by Joshua Thomas
We always expect our car's engine to roar to life every time we turn the ignition key or press the ignition button, hence when this does not happen, it can be quite frustrating.
In many instances, what causes the vehicle not to start is a dead battery. But, with a jump starter or some jumper cables, this should be a quick and easy problem to fix. However, the right fix if you have time is to hook up your battery to a charger and let it charge well and fully.
But, it is also vital to know how long you need to charge a car battery, and here we explain this and a few other important things you need to know about battery charging.
The time it takes to charge your battery fully or at least get it to a level that will allow the car to start will be highly dependent on the charger's amperage. And the higher it is the faster the battery will charge.
Here is a more comprehensive breakdown of battery charging times using the common charging options.
The 40-amp chargers are the fastest out there, and they will be perfect when you need to charge your battery quickly and efficiently. With a good model, you can have a dead battery charged enough to start your vehicle in just a few minutes, which makes it highly convenient.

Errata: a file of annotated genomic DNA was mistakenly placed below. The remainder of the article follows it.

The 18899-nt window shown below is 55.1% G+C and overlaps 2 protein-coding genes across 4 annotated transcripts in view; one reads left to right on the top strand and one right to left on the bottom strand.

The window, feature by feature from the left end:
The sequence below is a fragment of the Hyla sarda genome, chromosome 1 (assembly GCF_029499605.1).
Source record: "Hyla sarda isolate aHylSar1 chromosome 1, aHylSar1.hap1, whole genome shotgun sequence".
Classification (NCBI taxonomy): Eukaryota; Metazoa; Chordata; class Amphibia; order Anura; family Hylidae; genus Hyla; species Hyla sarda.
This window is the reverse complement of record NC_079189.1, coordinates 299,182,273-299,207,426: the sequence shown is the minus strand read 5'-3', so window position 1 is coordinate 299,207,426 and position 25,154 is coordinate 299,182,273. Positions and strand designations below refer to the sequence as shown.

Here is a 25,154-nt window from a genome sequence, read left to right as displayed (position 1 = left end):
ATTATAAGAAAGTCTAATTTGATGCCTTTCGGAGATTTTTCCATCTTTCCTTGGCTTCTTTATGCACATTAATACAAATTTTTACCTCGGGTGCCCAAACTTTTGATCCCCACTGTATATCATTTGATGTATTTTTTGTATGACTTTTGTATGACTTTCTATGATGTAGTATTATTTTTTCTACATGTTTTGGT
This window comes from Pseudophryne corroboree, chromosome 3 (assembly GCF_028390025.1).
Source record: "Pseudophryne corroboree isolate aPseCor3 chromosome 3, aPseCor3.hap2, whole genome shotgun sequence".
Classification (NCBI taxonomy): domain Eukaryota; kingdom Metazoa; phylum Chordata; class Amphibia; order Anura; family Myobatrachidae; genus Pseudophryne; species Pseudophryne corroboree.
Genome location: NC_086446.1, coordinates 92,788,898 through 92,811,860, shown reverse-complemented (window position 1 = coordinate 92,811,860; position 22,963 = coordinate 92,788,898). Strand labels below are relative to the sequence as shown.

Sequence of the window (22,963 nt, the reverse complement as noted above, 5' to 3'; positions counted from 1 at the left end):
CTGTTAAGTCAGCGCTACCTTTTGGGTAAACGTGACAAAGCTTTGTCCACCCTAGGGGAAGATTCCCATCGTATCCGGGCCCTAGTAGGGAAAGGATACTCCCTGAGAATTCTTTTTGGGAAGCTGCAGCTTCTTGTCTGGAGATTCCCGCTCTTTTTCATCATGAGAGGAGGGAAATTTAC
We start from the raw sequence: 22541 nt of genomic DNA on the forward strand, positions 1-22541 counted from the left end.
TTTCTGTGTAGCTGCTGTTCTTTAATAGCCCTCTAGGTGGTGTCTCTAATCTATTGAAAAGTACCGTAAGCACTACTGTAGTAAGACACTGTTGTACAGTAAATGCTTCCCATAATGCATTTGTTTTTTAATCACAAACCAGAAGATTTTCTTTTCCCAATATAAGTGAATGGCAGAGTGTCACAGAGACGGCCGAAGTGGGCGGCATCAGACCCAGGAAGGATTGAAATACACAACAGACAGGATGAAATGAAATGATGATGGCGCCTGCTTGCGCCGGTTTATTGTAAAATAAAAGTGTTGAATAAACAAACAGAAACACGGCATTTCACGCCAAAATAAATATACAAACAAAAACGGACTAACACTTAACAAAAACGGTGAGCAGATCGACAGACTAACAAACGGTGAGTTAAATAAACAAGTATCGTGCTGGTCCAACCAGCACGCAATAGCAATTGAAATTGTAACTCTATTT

The speed and efficiency of the 40-amp charger make them perfect for traveling. They can be lifesavers when you need to give your battery a quick boost and can also help give your vehicle a jump start using the jump cables.
However, you need to be extra careful when using the 40-amp charger as you can easily overcharge the battery if you connect it for longer periods than required. But, if you have a smart charger, this should not be a big concern as it reduces the amperage automatically as the battery gets more charge.
2-amp battery chargers are another common type, but they take a reasonably long time to charge the battery with some battery types and sizes taking up to 24 hours to attain a full charge.
This type of charger and charging system will be more ideal when you want to maintain the charge level on your battery and not to charge it fast. And if you plan to leave your battery charging for an extended period or have a battery that you rarely use, this will also be the ideal charger.
Charging a 48 amp battery using a 4-amp battery charger will take at least 12 hours to get a full charge. Hence, like the 2-amp chargers, these types will not be ideal when you want to charger a battery fast and efficiently.